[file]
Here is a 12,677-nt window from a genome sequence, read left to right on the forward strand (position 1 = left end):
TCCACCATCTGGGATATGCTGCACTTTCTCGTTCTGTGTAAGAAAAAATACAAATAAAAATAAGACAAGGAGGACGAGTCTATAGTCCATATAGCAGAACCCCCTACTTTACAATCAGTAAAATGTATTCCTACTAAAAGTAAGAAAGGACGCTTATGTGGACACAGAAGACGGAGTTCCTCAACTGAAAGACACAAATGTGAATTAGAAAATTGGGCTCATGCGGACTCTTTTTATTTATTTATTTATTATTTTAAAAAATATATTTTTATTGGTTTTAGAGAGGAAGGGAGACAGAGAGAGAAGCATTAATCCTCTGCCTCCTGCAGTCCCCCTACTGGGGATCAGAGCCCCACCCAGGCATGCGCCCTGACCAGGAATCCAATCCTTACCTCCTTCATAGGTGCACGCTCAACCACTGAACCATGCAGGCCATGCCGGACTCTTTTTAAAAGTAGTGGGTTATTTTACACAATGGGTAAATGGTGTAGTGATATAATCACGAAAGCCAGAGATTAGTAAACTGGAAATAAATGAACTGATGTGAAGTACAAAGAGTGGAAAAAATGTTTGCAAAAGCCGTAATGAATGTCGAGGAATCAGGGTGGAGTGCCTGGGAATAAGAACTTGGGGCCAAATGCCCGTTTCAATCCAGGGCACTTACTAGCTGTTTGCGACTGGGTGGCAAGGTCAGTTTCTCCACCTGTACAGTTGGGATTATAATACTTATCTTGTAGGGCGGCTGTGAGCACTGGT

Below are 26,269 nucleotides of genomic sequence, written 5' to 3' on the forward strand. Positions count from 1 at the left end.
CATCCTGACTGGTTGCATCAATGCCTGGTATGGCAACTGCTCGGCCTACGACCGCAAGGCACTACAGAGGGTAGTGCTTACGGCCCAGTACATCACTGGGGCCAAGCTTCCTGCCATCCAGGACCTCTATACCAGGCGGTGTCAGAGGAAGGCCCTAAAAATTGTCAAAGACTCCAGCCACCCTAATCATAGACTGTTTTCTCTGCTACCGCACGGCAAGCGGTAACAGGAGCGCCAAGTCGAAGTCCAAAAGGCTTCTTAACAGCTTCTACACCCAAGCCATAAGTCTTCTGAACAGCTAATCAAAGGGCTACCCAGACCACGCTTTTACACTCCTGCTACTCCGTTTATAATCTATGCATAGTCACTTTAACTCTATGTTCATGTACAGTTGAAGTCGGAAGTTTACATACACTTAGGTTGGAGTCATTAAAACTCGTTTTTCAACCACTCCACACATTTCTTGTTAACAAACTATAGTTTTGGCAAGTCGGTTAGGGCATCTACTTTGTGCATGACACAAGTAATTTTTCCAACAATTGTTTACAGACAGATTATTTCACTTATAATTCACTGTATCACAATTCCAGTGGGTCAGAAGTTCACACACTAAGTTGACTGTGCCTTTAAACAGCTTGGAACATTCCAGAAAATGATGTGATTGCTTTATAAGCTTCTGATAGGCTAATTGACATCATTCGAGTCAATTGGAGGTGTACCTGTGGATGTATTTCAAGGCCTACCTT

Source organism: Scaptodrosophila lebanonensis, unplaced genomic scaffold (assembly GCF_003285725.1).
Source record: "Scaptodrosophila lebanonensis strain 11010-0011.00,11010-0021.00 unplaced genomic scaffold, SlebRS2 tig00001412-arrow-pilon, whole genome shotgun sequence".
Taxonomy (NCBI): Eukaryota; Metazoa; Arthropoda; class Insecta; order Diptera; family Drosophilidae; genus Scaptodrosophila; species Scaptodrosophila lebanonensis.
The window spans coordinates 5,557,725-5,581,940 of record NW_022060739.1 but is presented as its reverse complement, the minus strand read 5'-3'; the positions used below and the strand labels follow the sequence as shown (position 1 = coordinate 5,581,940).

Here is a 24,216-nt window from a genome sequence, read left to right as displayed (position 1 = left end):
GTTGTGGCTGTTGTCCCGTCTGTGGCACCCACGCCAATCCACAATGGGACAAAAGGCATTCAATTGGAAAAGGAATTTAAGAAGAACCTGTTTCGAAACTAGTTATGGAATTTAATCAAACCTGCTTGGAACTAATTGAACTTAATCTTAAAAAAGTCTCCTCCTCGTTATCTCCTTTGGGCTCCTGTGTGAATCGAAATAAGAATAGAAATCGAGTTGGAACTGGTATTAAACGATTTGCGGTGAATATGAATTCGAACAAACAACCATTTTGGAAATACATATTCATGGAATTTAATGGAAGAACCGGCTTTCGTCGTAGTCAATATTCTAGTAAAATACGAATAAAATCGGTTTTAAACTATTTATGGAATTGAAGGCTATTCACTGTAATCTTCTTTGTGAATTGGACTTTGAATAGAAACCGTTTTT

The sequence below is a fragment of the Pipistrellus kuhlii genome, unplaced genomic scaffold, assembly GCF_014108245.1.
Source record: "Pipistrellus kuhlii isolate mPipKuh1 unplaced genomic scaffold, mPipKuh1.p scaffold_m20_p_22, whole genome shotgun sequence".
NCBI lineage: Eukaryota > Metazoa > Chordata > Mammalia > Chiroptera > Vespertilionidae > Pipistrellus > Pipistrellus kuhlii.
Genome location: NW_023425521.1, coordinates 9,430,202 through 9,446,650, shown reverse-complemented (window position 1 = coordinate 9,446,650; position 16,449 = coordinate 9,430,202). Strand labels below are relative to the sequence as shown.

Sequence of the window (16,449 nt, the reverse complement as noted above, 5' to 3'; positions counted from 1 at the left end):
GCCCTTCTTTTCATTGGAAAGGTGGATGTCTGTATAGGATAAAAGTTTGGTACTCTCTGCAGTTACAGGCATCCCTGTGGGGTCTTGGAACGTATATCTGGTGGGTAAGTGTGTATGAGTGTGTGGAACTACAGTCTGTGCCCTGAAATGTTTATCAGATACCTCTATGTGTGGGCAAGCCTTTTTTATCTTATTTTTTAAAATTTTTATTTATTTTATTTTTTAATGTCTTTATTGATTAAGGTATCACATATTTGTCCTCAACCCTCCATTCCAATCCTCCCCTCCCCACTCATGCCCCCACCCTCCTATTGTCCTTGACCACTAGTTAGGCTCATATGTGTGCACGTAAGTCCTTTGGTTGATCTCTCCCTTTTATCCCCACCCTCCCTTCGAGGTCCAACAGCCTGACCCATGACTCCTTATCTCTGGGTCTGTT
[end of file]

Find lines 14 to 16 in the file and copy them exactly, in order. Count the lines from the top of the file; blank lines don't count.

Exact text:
Genome location: NW_023425521.1, coordinates 9,430,202 through 9,446,650, shown reverse-complemented (window position 1 = coordinate 9,446,650; position 16,449 = coordinate 9,430,202). Strand labels below are relative to the sequence as shown.

Sequence of the window (16,449 nt, the reverse complement as noted above, 5' to 3'; positions counted from 1 at the left end):
GCCCTTCTTTTCATTGGAAAGGTGGATGTCTGTATAGGATAAAAGTTTGGTACTCTCTGCAGTTACAGGCATCCCTGTGGGGTCTTGGAACGTATATCTGGTGGGTAAGTGTGTATGAGTGTGTGGAACTACAGTCTGTGCCCTGAAATGTTTATCAGATACCTCTATGTGTGGGCAAGCCTTTTTTATCTTATTTTTTAAAATTTTTATTTATTTTATTTTTTAATGTCTTTATTGATTAAGGTATCACATATTTGTCCTCAACCCTCCATTCCAATCCTCCCCTCCCCACTCATGCCCCCACCCTCCTATTGTCCTTGACCACTAGTTAGGCTCATATGTGTGCACGTAAGTCCTTTGGTTGATCTCTCCCTTTTATCCCCACCCTCCCTTCGAGGTCCAACAGCCTGACCCATGACTCCTTATCTCTGGGTCTGTT